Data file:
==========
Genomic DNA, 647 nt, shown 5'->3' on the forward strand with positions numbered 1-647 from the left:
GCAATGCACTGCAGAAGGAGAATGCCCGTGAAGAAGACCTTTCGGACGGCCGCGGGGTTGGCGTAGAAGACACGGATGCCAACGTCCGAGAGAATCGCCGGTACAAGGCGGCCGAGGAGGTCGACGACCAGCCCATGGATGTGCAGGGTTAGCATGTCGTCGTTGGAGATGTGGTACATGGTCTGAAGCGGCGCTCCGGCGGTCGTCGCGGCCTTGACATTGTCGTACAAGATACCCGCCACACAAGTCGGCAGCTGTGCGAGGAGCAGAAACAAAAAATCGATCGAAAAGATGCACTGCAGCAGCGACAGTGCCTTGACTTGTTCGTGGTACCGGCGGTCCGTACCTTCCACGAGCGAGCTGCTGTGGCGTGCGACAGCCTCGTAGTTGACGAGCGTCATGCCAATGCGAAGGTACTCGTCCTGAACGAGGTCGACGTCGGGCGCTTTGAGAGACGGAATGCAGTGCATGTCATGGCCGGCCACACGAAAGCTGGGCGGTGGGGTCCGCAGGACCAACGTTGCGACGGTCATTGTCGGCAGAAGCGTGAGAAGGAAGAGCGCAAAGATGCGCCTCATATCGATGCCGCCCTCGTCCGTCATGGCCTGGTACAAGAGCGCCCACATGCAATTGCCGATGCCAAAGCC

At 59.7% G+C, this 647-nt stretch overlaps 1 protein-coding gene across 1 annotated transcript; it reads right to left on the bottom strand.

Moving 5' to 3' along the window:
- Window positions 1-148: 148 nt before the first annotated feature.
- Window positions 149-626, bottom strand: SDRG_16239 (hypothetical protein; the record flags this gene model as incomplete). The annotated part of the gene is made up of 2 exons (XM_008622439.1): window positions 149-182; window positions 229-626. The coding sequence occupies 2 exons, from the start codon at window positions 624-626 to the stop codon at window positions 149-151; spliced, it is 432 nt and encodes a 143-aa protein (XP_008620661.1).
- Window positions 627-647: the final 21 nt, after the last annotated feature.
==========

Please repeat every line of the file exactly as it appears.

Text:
Genomic DNA, 647 nt, shown 5'->3' on the forward strand with positions numbered 1-647 from the left:
GCAATGCACTGCAGAAGGAGAATGCCCGTGAAGAAGACCTTTCGGACGGCCGCGGGGTTGGCGTAGAAGACACGGATGCCAACGTCCGAGAGAATCGCCGGTACAAGGCGGCCGAGGAGGTCGACGACCAGCCCATGGATGTGCAGGGTTAGCATGTCGTCGTTGGAGATGTGGTACATGGTCTGAAGCGGCGCTCCGGCGGTCGTCGCGGCCTTGACATTGTCGTACAAGATACCCGCCACACAAGTCGGCAGCTGTGCGAGGAGCAGAAACAAAAAATCGATCGAAAAGATGCACTGCAGCAGCGACAGTGCCTTGACTTGTTCGTGGTACCGGCGGTCCGTACCTTCCACGAGCGAGCTGCTGTGGCGTGCGACAGCCTCGTAGTTGACGAGCGTCATGCCAATGCGAAGGTACTCGTCCTGAACGAGGTCGACGTCGGGCGCTTTGAGAGACGGAATGCAGTGCATGTCATGGCCGGCCACACGAAAGCTGGGCGGTGGGGTCCGCAGGACCAACGTTGCGACGGTCATTGTCGGCAGAAGCGTGAGAAGGAAGAGCGCAAAGATGCGCCTCATATCGATGCCGCCCTCGTCCGTCATGGCCTGGTACAAGAGCGCCCACATGCAATTGCCGATGCCAAAGCC

At 59.7% G+C, this 647-nt stretch overlaps 1 protein-coding gene across 1 annotated transcript; it reads right to left on the bottom strand.

Moving 5' to 3' along the window:
- Window positions 1-148: 148 nt before the first annotated feature.
- Window positions 149-626, bottom strand: SDRG_16239 (hypothetical protein; the record flags this gene model as incomplete). The annotated part of the gene is made up of 2 exons (XM_008622439.1): window positions 149-182; window positions 229-626. The coding sequence occupies 2 exons, from the start codon at window positions 624-626 to the stop codon at window positions 149-151; spliced, it is 432 nt and encodes a 143-aa protein (XP_008620661.1).
- Window positions 627-647: the final 21 nt, after the last annotated feature.